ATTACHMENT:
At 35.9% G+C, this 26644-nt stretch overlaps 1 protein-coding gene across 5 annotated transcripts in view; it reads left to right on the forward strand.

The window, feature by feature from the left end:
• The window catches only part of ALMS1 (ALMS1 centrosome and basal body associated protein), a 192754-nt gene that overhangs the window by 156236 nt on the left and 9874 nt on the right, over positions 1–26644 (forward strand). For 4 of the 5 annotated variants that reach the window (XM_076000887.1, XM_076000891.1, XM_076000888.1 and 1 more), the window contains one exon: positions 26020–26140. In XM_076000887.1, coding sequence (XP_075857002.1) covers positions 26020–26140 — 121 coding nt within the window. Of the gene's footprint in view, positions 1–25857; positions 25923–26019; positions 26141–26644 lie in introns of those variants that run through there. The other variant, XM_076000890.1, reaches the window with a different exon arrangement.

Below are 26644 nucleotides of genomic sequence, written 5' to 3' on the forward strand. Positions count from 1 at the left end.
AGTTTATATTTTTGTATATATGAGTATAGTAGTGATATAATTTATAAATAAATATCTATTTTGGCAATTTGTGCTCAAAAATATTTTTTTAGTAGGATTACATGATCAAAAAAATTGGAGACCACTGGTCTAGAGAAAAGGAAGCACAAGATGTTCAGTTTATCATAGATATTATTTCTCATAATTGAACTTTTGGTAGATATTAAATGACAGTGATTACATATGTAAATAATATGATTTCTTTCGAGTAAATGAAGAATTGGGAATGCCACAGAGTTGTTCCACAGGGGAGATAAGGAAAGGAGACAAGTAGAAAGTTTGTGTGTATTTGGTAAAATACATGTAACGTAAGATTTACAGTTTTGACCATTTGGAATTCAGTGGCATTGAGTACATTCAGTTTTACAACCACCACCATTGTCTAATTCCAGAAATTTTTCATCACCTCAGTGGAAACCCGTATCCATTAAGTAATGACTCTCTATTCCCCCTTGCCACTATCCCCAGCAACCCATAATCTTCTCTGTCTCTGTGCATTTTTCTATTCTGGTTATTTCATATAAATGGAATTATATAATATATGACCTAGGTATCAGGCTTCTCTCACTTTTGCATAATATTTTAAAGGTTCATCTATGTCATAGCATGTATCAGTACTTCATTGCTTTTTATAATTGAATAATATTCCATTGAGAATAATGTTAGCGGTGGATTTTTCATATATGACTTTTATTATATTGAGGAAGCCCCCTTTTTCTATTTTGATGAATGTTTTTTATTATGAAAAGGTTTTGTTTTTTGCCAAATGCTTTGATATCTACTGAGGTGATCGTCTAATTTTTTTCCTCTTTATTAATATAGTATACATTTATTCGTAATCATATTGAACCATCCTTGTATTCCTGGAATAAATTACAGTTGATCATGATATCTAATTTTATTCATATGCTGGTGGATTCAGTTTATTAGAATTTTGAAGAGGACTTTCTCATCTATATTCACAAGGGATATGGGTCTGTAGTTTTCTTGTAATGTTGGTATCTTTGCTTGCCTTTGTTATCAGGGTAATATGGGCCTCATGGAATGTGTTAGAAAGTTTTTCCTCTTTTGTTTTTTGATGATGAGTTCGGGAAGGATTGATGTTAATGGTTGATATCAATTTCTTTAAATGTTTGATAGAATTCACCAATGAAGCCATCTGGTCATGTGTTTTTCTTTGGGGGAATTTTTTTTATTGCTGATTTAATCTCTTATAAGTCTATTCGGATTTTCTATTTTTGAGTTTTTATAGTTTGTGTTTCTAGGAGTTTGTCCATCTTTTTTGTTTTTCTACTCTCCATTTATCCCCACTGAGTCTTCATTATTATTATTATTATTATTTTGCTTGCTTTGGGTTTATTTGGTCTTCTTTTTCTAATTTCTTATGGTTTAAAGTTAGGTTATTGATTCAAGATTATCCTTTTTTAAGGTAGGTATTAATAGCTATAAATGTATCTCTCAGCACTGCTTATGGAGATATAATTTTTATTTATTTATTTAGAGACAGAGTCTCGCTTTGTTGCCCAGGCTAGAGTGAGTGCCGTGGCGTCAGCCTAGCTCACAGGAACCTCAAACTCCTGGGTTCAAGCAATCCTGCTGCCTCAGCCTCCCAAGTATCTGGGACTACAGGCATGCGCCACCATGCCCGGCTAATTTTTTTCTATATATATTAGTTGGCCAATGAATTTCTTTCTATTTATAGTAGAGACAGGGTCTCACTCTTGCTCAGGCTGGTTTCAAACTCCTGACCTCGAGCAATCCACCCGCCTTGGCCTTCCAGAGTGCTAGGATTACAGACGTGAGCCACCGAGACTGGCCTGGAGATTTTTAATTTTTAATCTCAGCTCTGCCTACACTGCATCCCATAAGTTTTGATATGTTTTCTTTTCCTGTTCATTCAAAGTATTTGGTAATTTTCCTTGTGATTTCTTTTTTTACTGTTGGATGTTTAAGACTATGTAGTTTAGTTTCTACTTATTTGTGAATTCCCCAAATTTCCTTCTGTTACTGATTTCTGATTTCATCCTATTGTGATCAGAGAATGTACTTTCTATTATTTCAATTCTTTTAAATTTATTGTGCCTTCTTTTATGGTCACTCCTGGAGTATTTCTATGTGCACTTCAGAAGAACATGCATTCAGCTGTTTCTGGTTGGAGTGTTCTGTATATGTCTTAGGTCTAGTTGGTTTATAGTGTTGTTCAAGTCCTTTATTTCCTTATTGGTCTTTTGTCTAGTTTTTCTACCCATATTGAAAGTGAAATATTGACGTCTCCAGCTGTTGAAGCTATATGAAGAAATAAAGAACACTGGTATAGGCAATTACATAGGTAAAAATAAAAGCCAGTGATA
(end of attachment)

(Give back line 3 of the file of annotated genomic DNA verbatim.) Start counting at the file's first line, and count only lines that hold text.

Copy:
• The window catches only part of ALMS1 (ALMS1 centrosome and basal body associated protein), a 192754-nt gene that overhangs the window by 156236 nt on the left and 9874 nt on the right, over positions 1–26644 (forward strand). For 4 of the 5 annotated variants that reach the window (XM_076000887.1, XM_076000891.1, XM_076000888.1 and 1 more), the window contains one exon: positions 26020–26140. In XM_076000887.1, coding sequence (XP_075857002.1) covers positions 26020–26140 — 121 coding nt within the window. Of the gene's footprint in view, positions 1–25857; positions 25923–26019; positions 26141–26644 lie in introns of those variants that run through there. The other variant, XM_076000890.1, reaches the window with a different exon arrangement.